We all know sugar is bad for us. It’s almost impossible to miss the ‘war on sugar’ from every corner of the health community. But how much do we really understand about why it’s such a global problem that transcends continents and cultures alike?
Well have you ever tried to quit the stuff? I mean properly quit - as in totally eradicating it from your diet. I have, many times and I literally call it going ‘cold turkey’ due to the sudden intense ‘craaaving’ for anything containing that glorious white powder. Now I don’t really even have a sweet tooth, but for the first few days of my health kick I’m like a junkie on full withdrawal hallucinating about chocolate cake…. And then after 3 days like magic, it just disappears and I’m cured! Hence, it must be addictive - right?
So is there a scientific reason for this, or am I just imagining it?
It’s well understood that a lot of bacteria feed off sugar – especially the bad ones that cause staph infections, strep throat, tuberculosis and candida. But there is growing evidence from the science community that some bacteria have evolved the ability to ‘hijack’ our neurological processes to benefit themselves. A breakthrough study from the University of California, San Francisco determined that bacteria may have a degree of control over eating behavior including “influence on reward”, mood altering toxins and changes to taste receptors.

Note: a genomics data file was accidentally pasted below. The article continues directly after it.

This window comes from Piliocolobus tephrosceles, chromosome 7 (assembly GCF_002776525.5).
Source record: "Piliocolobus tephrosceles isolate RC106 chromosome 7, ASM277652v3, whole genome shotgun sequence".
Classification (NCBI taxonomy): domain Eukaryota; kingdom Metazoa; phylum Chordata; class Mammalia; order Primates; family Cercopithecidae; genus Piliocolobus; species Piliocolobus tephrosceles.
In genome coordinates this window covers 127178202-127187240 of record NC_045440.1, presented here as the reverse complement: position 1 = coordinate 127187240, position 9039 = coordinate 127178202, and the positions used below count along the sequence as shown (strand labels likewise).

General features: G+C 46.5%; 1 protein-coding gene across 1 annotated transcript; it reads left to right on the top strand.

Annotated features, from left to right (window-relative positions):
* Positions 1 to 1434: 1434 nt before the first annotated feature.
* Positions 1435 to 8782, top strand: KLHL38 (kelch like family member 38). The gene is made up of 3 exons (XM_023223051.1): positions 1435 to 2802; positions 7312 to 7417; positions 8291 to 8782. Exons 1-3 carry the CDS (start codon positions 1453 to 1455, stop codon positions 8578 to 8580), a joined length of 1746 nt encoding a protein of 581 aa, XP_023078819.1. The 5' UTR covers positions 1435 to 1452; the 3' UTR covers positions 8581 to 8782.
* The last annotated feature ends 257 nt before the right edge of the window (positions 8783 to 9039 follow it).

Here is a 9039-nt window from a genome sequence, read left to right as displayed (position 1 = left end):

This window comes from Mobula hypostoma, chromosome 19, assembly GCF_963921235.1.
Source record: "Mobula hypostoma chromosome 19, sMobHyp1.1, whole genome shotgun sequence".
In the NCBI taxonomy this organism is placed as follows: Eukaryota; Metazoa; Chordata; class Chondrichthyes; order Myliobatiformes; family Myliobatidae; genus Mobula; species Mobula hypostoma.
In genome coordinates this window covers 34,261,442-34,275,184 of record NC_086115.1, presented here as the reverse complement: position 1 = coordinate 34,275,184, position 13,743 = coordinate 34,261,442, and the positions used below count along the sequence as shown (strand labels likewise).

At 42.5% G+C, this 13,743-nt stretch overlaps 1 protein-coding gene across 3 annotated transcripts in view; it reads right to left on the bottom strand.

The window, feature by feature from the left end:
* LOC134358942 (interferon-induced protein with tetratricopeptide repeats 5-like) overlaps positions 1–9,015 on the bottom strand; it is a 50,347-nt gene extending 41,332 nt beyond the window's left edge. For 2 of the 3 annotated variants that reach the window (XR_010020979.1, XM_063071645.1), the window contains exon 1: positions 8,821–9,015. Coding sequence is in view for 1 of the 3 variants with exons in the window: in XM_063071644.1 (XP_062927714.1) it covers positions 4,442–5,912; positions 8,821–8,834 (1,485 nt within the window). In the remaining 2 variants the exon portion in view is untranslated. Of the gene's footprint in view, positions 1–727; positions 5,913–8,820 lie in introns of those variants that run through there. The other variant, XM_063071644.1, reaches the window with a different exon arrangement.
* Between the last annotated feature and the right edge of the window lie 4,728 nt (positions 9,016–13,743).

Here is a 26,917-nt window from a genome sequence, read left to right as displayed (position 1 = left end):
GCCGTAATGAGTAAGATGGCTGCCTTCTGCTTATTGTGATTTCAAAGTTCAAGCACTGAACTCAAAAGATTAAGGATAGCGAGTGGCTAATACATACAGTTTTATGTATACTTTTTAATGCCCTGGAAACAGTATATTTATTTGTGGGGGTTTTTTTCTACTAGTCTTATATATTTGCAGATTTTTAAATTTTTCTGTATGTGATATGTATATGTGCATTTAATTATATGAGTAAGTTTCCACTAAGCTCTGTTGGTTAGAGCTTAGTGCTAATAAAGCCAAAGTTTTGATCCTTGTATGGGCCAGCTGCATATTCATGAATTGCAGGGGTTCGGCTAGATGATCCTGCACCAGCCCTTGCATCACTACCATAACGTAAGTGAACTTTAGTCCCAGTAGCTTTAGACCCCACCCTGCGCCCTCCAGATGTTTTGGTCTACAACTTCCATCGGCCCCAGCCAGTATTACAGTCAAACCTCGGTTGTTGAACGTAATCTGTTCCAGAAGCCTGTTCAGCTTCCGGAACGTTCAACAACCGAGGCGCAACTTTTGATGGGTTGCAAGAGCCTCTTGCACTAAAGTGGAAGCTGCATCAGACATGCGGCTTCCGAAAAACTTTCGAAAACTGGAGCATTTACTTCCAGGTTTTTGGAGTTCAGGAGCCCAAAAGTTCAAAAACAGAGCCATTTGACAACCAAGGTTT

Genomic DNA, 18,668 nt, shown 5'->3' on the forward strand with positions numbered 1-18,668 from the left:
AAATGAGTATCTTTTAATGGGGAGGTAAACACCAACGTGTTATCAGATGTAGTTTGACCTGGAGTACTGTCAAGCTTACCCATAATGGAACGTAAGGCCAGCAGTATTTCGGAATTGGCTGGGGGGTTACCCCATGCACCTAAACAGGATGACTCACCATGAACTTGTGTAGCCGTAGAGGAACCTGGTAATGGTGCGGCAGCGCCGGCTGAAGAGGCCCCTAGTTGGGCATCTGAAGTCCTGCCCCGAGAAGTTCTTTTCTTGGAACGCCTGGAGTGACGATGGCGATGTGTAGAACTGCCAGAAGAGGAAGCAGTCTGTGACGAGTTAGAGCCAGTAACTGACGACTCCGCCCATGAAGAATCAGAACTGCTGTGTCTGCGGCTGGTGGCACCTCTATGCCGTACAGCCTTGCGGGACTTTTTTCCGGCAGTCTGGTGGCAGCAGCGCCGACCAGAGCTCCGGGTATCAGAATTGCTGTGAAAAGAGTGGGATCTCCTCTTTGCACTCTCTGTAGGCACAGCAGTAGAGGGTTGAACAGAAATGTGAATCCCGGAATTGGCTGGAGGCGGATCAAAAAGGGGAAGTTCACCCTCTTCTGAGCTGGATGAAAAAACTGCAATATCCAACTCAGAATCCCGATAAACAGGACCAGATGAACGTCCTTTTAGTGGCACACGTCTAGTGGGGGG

Science daily has more
"Bacteria within the gut are manipulative," said Carlo Maley, PhD, director of the UCSF Center for Evolution and Cancer and corresponding author on the paper." "There is a diversity of interests represented in the microbiome, some aligned with our own dietary goals, and others not."
Fortunately, it's a two-way street. We can influence the compatibility of these microscopic, single-celled houseguests by deliberating altering what we ingest, Maley said, with measurable changes in the microbiome within 24 hours of diet change.
"Because microbiota are easily manipulatable by prebiotics, probiotics, antibiotics, fecal transplants, and dietary changes, altering our microbiota offers a tractable approach to otherwise intractable problems of obesity and unhealthy eating," the authors wrote.
So in a way, sugar really is addictive but not quite the same way as chemicals such as drugs and alcohol that directly impact your brain cells. Is the craving actually caused by tiny microbes that live off sugar all simultaneously screaming ‘feed me’ when you remove their food source? Nice try guys but we’re onto you!
And if you are considering a sugar-free health kick, and your pesky microbiome is working against you, have some faith that maybe waiting few days and supplementing your diet with different foods and good quality probiotics might just help you make it through the ‘withdrawal’ period (although might pass on the ‘fecal transplant’ for now).